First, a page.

Recent advances in single-cell transcriptomics technologies have provided valuable insights into the different cell types found in human brains from deceased donors with different brain diseases. To date, single-cell transcriptomic technologies have been used to characterize rare cell populations in the human brain. In addition to identifying specific cell types, single-nucleus RNA sequencing can also explore specific gene expression profiles to unravel full the complexity of the cells in the hippocampus.
The advent of single-cell transcriptomics technologies was initially viewed as a panacea to resolving the controversy in the field. However, recent single-cell RNA sequencing studies in human hippocampus yielded conflicting results. Two studies indeed identified neural stem cells, while a third study failed to detect any neurogenic populations. Are these novel approaches – once again – failing to finally settle the controversy regarding the existence of hippocampal regeneration in humans? Will we eventually be able to overcome the conceptual and technical challenges and reconcile these -seemingly- opposing views and findings?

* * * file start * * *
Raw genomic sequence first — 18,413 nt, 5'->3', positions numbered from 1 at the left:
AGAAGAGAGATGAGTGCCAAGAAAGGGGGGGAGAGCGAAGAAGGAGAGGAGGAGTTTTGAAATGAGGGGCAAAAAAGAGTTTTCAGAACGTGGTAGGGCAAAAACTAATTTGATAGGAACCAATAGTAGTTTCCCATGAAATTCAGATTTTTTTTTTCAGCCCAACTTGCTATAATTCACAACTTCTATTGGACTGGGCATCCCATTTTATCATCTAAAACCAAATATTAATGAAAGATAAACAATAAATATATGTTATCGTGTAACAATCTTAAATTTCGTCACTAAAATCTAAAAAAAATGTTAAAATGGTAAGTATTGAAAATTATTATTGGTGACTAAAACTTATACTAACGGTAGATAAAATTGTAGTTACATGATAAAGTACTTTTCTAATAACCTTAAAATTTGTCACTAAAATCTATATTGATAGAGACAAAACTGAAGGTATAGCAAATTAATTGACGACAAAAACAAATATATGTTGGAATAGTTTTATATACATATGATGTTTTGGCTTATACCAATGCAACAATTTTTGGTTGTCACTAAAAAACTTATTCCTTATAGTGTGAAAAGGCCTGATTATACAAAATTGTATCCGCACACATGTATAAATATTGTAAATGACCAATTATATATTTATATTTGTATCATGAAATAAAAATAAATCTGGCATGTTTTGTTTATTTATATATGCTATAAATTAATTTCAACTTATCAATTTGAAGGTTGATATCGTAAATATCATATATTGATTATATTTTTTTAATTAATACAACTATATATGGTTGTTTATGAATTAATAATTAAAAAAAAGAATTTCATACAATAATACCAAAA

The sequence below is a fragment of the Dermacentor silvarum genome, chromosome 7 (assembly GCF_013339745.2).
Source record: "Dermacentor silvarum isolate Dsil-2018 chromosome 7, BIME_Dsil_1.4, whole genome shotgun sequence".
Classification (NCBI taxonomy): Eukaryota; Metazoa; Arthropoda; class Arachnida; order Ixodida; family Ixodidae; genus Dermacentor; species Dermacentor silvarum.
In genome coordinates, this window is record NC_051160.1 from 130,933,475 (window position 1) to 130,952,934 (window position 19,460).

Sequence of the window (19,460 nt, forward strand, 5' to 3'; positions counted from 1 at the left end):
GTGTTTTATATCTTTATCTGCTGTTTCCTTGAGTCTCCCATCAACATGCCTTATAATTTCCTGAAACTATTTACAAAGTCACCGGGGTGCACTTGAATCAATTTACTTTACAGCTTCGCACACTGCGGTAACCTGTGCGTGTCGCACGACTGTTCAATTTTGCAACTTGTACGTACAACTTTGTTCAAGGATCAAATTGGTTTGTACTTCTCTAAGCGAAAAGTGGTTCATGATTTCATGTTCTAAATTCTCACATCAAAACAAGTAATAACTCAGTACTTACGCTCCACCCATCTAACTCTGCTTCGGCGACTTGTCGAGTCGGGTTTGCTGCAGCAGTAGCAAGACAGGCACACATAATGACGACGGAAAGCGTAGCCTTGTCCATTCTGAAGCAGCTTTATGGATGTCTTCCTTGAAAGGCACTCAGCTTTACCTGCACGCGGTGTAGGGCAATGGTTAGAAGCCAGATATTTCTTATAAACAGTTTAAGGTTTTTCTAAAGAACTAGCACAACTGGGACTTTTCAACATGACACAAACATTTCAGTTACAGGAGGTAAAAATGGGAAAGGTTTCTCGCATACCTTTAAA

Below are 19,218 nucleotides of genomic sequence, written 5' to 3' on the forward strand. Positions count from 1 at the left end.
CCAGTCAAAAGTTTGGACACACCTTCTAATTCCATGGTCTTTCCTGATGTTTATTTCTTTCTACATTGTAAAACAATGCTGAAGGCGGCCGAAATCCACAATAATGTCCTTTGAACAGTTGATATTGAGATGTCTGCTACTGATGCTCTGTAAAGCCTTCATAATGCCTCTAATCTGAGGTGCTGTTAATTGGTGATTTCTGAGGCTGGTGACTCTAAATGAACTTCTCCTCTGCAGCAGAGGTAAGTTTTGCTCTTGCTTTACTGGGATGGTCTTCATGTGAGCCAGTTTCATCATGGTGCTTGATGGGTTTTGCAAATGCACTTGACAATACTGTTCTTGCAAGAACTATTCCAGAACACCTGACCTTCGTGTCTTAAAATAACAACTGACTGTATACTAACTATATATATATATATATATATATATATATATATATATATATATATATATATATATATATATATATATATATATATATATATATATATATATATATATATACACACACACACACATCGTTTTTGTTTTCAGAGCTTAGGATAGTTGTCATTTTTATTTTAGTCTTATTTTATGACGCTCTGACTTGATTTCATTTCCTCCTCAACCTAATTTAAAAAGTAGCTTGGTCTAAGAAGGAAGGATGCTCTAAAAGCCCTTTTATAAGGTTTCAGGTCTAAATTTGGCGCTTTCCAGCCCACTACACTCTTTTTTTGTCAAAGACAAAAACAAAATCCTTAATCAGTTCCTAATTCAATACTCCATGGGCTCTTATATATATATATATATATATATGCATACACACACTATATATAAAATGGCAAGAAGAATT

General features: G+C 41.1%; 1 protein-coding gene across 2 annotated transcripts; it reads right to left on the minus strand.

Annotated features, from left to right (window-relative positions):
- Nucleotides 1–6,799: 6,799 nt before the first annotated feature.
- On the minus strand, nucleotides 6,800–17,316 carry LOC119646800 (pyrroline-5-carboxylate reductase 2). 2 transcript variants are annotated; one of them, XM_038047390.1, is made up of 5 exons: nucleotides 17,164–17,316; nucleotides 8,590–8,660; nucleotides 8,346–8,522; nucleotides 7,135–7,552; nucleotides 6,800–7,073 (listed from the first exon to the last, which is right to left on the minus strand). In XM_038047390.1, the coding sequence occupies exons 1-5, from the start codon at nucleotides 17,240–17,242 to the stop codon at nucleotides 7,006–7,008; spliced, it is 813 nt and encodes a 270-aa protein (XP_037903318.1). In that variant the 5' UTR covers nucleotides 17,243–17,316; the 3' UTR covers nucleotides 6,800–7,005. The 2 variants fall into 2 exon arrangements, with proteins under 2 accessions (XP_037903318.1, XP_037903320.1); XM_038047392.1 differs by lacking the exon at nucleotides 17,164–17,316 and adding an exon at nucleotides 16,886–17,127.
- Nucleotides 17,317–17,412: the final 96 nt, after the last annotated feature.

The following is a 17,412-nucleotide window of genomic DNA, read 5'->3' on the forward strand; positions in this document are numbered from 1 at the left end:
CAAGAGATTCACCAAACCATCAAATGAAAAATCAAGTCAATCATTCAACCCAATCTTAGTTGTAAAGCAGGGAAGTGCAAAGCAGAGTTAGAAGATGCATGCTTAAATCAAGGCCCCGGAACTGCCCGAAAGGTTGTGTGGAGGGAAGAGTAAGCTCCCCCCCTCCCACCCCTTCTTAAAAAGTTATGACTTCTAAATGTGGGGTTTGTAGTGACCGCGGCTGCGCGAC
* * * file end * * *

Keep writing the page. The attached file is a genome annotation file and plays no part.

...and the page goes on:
In this study, the researchers critically discussed and re-analyzed previously published single-cell transcriptomics datasets. They caution that the design, analysis and interpretation of these studies in the adult human hippocampus can be confounded by specific issues, which ask for conceptual, methodological and computational adjustments. By re-analyzing previously published datasets, a series of specific challenges were probed that require particular attention and would greatly profit from an open discussion in the field.